Written assignments play a pivotal role in helping you to better understand a topic at a deeper level. The process of filtering and sifting, interpreting and analysing information develops research skills and promotes critical thinking, which are important qualities for university and beyond.
In an essay you must have an argument. That is, you take a stance, angle or viewpoint on the topic and provide a well thought-out and researched line of reasoning. You might defend one point of view over another, but you might also argue that dental decay is a pathway of infection, that tourism brings both benefits and costs to island nations, or that Chaucer had a major influence on the English language. Mostly, your line of reasoning will be based on your research of scholarly material, but sometimes it might involve self-reflection or personal experience.
Student Learning Development can help you with the process of writing an essay. Through workshops, online resources, or consultations we can help you interpret the essay question, establish the scope and focus of your essay, plan the essay structure, and explore ways to write with clarity and cohesion.
Our recent study from an Ako Aotearoa funded project suggested the following about effective learners:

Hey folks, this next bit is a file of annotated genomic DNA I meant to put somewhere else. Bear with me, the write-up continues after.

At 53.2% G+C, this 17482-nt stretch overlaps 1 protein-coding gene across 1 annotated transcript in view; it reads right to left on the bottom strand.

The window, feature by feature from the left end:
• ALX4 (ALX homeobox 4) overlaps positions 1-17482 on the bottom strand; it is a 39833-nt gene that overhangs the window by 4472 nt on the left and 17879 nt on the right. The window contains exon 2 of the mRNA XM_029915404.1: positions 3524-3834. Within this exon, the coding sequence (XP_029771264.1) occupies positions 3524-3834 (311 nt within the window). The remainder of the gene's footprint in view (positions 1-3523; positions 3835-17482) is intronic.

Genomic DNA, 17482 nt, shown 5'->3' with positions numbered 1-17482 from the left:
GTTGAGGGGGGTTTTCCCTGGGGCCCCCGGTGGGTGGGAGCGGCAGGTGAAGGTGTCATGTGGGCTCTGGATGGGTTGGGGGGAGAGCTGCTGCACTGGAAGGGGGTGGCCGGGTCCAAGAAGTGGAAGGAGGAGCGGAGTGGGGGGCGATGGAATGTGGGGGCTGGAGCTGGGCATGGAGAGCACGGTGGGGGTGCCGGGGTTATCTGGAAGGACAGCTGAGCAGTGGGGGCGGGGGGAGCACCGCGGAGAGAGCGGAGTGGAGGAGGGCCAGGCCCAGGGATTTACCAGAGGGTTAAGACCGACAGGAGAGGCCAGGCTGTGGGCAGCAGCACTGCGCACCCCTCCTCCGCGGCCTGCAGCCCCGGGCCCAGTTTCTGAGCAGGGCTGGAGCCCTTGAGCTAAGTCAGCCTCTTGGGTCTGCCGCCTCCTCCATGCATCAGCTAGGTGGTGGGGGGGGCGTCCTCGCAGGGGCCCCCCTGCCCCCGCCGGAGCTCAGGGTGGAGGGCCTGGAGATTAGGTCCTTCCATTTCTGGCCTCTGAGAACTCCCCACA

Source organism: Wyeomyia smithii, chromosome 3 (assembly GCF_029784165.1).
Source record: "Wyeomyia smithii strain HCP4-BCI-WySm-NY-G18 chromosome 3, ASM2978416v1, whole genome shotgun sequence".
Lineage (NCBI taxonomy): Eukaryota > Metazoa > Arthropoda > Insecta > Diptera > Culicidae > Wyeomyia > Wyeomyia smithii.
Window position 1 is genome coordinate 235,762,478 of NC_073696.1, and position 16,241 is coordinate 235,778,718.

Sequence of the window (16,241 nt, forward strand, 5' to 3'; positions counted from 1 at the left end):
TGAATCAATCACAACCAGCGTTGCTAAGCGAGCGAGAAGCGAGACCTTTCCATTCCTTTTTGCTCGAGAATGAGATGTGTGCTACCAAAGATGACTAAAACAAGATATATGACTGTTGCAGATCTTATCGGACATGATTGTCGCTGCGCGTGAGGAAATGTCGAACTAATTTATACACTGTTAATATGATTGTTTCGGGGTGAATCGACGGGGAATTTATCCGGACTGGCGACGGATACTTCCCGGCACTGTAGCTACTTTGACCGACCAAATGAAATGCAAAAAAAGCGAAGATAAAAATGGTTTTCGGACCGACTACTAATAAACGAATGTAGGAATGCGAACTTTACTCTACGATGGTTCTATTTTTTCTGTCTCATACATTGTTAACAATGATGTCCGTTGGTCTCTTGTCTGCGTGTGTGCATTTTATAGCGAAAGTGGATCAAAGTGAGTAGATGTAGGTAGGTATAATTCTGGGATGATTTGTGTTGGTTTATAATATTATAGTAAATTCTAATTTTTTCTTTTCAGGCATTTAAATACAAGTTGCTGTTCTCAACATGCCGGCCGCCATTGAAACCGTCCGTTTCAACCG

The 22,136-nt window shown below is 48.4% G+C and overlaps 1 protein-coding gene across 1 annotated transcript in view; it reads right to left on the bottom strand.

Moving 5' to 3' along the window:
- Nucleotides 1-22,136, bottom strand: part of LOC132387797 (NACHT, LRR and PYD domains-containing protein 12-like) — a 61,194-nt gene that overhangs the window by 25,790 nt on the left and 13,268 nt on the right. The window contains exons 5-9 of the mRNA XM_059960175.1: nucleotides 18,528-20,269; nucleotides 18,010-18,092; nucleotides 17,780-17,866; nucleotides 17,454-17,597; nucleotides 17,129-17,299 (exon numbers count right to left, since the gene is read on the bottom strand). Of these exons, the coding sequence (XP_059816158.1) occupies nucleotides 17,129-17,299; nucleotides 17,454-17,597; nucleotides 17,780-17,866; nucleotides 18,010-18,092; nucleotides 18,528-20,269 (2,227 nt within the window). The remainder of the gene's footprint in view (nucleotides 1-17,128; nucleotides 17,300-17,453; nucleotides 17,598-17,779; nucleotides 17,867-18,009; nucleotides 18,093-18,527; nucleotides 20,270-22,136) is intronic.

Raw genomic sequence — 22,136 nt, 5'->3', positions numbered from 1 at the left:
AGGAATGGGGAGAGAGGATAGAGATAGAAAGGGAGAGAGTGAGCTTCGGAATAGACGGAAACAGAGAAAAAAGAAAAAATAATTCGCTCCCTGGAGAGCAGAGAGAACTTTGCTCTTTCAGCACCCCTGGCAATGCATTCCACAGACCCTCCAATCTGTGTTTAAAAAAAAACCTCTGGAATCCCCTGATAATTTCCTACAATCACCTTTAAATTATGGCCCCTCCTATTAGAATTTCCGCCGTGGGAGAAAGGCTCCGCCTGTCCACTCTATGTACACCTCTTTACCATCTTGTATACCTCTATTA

1. Effective learners recognise their role in the teaching-learning partnership, and know what works for them. They prepare for and engage in class in ways that allow them to learn (for example, by reading course material and choosing to sit in a place that helps them stay focused).
They also experiment with note-taking approaches to find what ‘works’ and feels comfortable, find and create study environments which allow them to both relax and focus, and actively seek out discussion and interaction as a strategic learning approach.
“You do get a lot of different advice and it can be very overwhelming especially at first year. It's a really good idea to try those different things and find out what works for you. And it doesn't matter if it doesn't work for anyone else, so don't feel pressure to study in a certain way.” Otago student
2. Effective learners focus on learning, rather than marks for their own sake. Effective learners conceptualise university study as a starting point, not an endpoint – as a ‘journey’ of discovery and exploration.
Effective learners recognise the importance of time in the learning process. They understand that learning involves ‘sitting on’ information and ideas, and taking time to rest and to do things other than studying.
3. Effective learners remember where they have come from and where they are going. They keep their short and long-term goals in mind, and stay connected to people who can encourage them in the learning journey, including family, friends, classmates and teachers.
The Ako Aotearoa funded project was conducted by:
- Dr Vivienne Anderson
- Ana Rangi
- Esmay Eteuati
- Dr Rob Wass
- Assoc. Prof Clinton Golding
- Rafaela Rabello